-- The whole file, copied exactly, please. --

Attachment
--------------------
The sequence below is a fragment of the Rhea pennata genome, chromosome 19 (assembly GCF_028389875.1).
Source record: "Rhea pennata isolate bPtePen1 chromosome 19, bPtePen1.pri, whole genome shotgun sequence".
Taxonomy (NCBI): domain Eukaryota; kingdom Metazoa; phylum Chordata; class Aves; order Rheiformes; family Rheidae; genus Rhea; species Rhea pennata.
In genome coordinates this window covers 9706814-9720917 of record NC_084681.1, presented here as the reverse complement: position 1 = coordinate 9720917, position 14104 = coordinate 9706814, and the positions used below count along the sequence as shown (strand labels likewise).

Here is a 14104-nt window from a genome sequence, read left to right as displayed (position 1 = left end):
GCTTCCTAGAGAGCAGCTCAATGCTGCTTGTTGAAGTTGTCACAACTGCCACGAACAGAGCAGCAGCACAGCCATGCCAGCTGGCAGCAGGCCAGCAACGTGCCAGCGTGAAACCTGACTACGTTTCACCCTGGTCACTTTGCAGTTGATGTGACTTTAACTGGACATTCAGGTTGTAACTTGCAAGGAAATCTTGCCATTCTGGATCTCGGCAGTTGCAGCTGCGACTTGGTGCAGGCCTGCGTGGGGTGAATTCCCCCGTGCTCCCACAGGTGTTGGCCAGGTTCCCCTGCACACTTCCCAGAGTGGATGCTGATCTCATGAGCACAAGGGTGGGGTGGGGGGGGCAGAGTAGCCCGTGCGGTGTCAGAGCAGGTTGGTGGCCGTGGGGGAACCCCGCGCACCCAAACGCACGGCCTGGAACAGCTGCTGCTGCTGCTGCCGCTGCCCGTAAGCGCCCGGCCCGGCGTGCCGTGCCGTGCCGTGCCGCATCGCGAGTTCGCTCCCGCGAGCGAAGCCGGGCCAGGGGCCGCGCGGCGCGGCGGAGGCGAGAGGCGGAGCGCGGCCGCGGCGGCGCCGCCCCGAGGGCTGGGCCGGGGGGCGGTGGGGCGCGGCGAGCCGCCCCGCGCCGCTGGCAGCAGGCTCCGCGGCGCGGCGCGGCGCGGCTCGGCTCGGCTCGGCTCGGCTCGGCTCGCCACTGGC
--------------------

The sequence below is a fragment of the Rhea pennata genome, chromosome 19 (assembly GCF_028389875.1).
Source record: "Rhea pennata isolate bPtePen1 chromosome 19, bPtePen1.pri, whole genome shotgun sequence".
Taxonomy (NCBI): domain Eukaryota; kingdom Metazoa; phylum Chordata; class Aves; order Rheiformes; family Rheidae; genus Rhea; species Rhea pennata.
In genome coordinates this window covers 9706814-9720917 of record NC_084681.1, presented here as the reverse complement: position 1 = coordinate 9720917, position 14104 = coordinate 9706814, and the positions used below count along the sequence as shown (strand labels likewise).

Here is a 14104-nt window from a genome sequence, read left to right as displayed (position 1 = left end):
GCTTCCTAGAGAGCAGCTCAATGCTGCTTGTTGAAGTTGTCACAACTGCCACGAACAGAGCAGCAGCACAGCCATGCCAGCTGGCAGCAGGCCAGCAACGTGCCAGCGTGAAACCTGACTACGTTTCACCCTGGTCACTTTGCAGTTGATGTGACTTTAACTGGACATTCAGGTTGTAACTTGCAAGGAAATCTTGCCATTCTGGATCTCGGCAGTTGCAGCTGCGACTTGGTGCAGGCCTGCGTGGGGTGAATTCCCCCGTGCTCCCACAGGTGTTGGCCAGGTTCCCCTGCACACTTCCCAGAGTGGATGCTGATCTCATGAGCACAAGGGTGGGGTGGGGGGGGCAGAGTAGCCCGTGCGGTGTCAGAGCAGGTTGGTGGCCGTGGGGGAACCCCGCGCACCCAAACGCACGGCCTGGAACAGCTGCTGCTGCTGCTGCCGCTGCCCGTAAGCGCCCGGCCCGGCGTGCCGTGCCGTGCCGTGCCGCATCGCGAGTTCGCTCCCGCGAGCGAAGCCGGGCCAGGGGCCGCGCGGCGCGGCGGAGGCGAGAGGCGGAGCGCGGCCGCGGCGGCGCCGCCCCGAGGGCTGGGCCGGGGGGCGGTGGGGCGCGGCGAGCCGCCCCGCGCCGCTGGCAGCAGGCTCCGCGGCGCGGCGCGGCGCGGCTCGGCTCGGCTCGGCTCGGCTCGGCTCGCCACTGGC